KW: How big a role do you think government should and will play in the future of higher education's relationship with the marketplace?
DB: I very much hope that we can do a good enough job of policing ourselves so that the government doesn't have to come in and do it. And I don't say that as a sort of knee-jerk conservative reaction to government. I think that government is essential in many spheres of life.
But I don't think that [legislators] do as good a job as really careful universities could do in drawing lines-in part because they don't know so much about education, in part because institutions are so different that trying to make uniform lines from Washington is almost bound to create really awkward and unworkable situations on some campuses. And of course, because the administration of government rules is very time-consuming with lots of paperwork that inevitably results in mistakes that sometimes can be quite harmful.
KW: It seems like one thing government can do, as you suggest in your book, is provide stable financial support. How important is that?
DB: Stable institutional support is important because if there are sudden drastic declines in support, a campus will grow desperate. The cries of pain from students with lower scholarships and professors whose programs are yanked out from under them are sufficiently intense that people are simply not going to pass up any opportunity they can find to exploit new sources of funding. And it's when you act in that way, out of a sense that, "I'm doing this for survival," that talk of preserving essential values and so forth is going to go down the drain, because those values are intangible, they're long-term, they simply can't stand up against an acute need for funding now in order to avoid inflicting real pain and damage to the institution.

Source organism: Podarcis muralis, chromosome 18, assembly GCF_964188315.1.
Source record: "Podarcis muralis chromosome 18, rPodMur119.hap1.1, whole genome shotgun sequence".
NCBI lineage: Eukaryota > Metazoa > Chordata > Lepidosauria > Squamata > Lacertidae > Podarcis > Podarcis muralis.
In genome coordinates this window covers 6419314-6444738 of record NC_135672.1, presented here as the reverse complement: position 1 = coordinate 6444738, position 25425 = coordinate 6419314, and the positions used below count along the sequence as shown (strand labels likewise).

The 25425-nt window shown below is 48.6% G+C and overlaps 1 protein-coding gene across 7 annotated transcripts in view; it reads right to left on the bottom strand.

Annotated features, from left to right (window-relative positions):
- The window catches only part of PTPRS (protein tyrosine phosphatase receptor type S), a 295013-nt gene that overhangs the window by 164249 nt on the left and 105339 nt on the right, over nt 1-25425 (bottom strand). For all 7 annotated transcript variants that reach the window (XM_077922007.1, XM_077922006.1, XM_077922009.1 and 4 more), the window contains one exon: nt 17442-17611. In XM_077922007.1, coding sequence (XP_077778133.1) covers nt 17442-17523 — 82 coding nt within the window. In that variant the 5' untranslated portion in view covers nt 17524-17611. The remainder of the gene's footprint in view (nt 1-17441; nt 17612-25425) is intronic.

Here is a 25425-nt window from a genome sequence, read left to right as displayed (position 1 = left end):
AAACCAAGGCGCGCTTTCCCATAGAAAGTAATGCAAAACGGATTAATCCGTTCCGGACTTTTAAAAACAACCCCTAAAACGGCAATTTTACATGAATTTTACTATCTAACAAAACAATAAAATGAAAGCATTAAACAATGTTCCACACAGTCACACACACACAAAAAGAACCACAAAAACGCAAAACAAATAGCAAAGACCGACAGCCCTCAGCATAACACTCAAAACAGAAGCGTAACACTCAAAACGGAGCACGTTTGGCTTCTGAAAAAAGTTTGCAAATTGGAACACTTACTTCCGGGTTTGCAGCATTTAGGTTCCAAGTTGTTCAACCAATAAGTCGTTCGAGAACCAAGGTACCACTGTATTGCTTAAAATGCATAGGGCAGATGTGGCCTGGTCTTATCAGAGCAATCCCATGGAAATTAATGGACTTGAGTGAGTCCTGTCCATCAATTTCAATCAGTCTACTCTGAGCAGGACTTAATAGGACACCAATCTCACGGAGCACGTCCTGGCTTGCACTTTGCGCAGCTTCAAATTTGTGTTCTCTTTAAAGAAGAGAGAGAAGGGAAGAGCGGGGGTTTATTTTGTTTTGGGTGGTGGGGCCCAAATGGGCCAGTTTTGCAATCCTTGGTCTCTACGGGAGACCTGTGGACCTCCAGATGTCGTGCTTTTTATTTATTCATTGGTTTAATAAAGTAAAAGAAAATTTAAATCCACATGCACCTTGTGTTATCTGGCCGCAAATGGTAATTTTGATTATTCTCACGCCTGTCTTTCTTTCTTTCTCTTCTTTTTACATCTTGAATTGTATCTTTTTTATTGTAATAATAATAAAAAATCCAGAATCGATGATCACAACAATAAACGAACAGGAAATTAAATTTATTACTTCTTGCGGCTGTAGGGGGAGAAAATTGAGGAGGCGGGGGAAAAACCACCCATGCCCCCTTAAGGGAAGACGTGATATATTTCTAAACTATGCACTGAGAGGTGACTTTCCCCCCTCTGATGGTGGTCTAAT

KW: So what is the solution to this slide into commercialization?
DB: Like most things in life that matter, eternal vigilance. You have to be aware of the problem; you have to try to establish safeguards in the form of guidelines; you've got to try to create incentives and job descriptions that make it in people's interests to adhere to those guidelines and to respect those academic values. And you need to engage the different constituencies of the university in some appropriate way, so that you don't simply look to one or two individuals who have extreme pressures on them to do the whole job.
And if you do that, you could probably do a pretty good job of resisting these problems. If you don't, I think it's pretty likely we're simply going to go the road we have in athletics.
KW: Are you optimistic that this trend can be halted or reversed? And how much has been sacrificed already?
DB: I think we're in an early enough stage that nothing is irreversible in the areas of education and research, which are the areas that really matter. I think the problem with athletics is largely irreversible. I think we can make some improvements, but I don't think we can ever overcome our problems completely. So that's a kind of warning lesson: Don't let it go on too long.
Fortunately, in education and research, the process is much younger, and I don't see anything being irreversible. So if we are aware of the dangers and begin to pay more attention to resisting them, although we can never achieve perfection, I think we can do a pretty tolerable job of keeping our difficulties within bounds.